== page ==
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Recognition, reconnection, and renewal: the meaning of money to sexual assault survivors

Money as recompense for crime is variously described as making victims whole, restoring them to their pre-victimisation status, recognising the harm done, and facilitating closure and healing. This article explores the meaning of money to survivors of sexual victimisation and its place in their live...

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Bibliographic Details
Main Author: Holder, Robyn L.
Contributors: Daly, Kathleen (VerfasserIn)
Format: Electronic Article
Language:English
Published: 2018
In:International review of victimology
Year: 2018, Volume: 24, Issue: 1, Pages: 25-46
Online Access: Volltext (Resolving-System)
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Summary:Money as recompense for crime is variously described as making victims whole, restoring them to their pre-victimisation status, recognising the harm done, and facilitating closure and healing. This article explores the meaning of money to survivors of sexual victimisation and its place in their lives. Drawing on interviews with 20 female and male victims who applied for financial assistance to a state-administered scheme in Australia, we examine their motivations for applying, their reflections on the money received, and how they spent it. Claimants can receive two types of money in the overall financial assistance award: one for eligible expenses (or ‘economic loss') and another, the ‘special assistance' payment (for ‘non-economic loss' or what is termed ‘pain and suffering'), the latter of which they can spend in any way they wish. Most survivors applied for financial assistance because they required financial help, but upon receiving the ‘special assistance' payment, half said it meant acknowledgement by others. They spent this money on practical things, alone or in combination with items related to self-renewal and savings. In jurisdictions having a payment for ‘pain and suffering', we argue that its meaning is better conveyed to survivors as symbolic recognition of the wrong rather than a token recognition of the harm or injuries. If the aim of a scheme is victim recovery, emphasis should be placed on activities that enable survivors to reconnect with others and rebuild the self.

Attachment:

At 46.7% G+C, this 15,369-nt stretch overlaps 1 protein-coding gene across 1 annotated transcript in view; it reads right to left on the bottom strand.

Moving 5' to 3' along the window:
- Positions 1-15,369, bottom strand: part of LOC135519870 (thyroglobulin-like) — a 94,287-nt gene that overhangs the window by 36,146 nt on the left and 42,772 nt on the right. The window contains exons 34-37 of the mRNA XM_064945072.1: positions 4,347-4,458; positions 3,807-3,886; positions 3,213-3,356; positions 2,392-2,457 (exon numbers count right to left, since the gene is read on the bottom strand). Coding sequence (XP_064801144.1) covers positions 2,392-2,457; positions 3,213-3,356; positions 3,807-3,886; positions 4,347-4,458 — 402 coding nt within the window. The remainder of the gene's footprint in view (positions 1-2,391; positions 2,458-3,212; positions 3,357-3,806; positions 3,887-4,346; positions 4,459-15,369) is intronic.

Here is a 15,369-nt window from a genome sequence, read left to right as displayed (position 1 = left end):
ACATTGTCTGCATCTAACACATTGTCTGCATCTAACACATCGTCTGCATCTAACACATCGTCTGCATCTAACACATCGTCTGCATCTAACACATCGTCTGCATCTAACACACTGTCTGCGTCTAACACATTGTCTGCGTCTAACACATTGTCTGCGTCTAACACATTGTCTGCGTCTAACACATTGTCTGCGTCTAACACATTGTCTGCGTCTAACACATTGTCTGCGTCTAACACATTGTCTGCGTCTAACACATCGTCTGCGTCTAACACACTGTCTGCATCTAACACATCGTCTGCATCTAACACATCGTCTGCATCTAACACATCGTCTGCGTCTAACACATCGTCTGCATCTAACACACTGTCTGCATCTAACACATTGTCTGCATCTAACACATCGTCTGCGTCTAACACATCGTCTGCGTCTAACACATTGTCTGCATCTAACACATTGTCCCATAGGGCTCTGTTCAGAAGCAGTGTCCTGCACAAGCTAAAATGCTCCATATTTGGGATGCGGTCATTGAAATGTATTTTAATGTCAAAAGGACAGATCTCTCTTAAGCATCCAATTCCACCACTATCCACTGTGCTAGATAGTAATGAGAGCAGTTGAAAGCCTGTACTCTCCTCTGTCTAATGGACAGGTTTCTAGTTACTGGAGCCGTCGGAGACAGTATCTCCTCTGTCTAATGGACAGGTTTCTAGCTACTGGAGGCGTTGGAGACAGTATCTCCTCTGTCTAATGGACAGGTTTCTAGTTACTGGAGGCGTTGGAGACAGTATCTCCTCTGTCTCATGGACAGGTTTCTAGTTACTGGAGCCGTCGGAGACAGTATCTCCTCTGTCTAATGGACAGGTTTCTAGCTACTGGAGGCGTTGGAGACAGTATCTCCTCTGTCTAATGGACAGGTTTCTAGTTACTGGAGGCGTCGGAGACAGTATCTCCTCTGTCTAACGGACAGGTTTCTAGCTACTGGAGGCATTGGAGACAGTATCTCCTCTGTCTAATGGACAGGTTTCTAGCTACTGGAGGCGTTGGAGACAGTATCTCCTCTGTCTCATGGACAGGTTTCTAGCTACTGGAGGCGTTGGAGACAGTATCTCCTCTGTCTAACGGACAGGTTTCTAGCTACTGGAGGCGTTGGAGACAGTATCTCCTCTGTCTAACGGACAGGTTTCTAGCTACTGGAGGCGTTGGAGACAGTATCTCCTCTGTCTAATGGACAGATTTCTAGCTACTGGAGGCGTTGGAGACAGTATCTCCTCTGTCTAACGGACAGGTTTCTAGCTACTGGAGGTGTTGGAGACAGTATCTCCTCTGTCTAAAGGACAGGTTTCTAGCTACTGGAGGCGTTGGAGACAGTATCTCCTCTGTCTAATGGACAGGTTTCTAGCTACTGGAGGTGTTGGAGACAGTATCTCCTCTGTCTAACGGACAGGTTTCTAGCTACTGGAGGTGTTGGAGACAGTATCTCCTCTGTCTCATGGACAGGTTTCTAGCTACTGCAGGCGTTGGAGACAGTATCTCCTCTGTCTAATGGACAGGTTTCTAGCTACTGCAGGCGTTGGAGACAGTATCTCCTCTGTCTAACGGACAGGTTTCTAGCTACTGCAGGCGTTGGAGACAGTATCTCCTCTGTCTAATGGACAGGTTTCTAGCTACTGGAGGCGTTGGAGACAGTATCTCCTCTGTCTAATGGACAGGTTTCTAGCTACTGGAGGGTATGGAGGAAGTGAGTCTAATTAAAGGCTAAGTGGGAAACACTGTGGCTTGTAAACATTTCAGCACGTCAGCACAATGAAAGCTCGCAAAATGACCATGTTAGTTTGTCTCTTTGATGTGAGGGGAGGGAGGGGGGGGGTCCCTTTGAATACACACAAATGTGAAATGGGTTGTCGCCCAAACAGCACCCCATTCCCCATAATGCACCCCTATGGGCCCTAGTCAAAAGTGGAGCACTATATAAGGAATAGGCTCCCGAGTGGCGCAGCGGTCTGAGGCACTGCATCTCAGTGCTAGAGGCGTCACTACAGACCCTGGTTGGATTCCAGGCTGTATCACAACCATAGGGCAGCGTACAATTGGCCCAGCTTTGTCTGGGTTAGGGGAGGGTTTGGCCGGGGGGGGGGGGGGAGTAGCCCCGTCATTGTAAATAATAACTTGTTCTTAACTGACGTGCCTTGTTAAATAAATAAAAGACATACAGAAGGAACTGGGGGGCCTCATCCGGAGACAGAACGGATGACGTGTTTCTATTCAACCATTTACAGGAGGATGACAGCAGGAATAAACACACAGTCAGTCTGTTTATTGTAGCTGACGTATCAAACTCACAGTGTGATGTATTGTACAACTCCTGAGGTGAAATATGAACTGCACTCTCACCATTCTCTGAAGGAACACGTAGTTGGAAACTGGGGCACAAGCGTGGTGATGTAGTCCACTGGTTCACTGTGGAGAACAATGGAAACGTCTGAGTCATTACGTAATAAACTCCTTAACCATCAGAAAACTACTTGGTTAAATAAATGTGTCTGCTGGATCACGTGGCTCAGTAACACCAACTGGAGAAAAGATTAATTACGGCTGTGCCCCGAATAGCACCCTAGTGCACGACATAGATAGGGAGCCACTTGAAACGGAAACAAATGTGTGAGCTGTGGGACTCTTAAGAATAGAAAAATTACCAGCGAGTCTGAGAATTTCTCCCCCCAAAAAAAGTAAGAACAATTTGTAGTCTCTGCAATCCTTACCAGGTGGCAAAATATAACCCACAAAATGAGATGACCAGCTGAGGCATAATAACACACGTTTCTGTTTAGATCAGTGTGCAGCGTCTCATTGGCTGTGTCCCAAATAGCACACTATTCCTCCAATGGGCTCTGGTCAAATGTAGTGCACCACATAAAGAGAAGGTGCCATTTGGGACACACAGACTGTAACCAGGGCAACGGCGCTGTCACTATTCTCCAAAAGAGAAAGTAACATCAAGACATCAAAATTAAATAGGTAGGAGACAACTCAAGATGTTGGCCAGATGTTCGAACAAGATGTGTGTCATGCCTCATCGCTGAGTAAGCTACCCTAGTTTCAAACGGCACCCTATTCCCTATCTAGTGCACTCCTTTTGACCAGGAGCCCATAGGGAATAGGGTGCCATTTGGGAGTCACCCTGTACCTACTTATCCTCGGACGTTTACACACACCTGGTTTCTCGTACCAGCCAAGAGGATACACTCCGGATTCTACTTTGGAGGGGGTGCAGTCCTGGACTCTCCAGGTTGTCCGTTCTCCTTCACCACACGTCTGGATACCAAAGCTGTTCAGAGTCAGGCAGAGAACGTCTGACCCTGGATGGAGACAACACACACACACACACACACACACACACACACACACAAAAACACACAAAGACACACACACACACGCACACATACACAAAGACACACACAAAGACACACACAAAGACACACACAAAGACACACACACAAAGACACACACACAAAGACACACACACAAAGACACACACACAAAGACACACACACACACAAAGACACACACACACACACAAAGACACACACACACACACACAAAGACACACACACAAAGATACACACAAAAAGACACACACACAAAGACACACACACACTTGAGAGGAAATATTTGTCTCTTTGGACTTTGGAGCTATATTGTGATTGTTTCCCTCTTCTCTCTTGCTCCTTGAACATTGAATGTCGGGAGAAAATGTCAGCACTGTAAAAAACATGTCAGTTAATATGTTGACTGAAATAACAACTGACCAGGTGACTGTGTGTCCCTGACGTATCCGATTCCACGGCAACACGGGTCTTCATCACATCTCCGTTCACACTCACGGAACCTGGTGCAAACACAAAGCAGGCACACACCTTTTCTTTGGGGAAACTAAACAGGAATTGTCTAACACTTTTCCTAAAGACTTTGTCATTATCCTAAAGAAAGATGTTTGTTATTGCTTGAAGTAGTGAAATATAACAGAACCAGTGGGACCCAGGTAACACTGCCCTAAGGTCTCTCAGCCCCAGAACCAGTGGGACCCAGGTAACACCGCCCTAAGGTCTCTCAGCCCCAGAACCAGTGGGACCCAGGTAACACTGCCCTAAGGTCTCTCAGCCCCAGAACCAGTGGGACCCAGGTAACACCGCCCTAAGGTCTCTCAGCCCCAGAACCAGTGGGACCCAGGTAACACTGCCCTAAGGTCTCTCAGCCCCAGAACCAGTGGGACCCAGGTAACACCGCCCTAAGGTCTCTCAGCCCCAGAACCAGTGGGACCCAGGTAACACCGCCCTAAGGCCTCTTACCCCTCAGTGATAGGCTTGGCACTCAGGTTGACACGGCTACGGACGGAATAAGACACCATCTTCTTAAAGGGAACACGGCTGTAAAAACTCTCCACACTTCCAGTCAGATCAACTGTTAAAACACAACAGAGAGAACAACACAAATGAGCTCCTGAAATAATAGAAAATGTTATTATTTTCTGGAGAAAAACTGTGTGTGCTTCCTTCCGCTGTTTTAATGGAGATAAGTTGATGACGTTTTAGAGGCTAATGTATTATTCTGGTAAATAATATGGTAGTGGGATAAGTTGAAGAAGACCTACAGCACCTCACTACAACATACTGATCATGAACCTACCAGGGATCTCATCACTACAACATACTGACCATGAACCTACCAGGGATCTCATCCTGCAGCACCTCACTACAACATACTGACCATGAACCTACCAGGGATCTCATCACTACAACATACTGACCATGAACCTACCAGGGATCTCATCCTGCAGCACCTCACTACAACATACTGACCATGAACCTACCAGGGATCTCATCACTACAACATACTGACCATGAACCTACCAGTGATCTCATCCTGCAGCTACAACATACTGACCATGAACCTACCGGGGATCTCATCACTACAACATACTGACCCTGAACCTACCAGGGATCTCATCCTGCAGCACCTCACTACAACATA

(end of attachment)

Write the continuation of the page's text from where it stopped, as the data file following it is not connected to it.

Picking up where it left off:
ISSN:2047-9433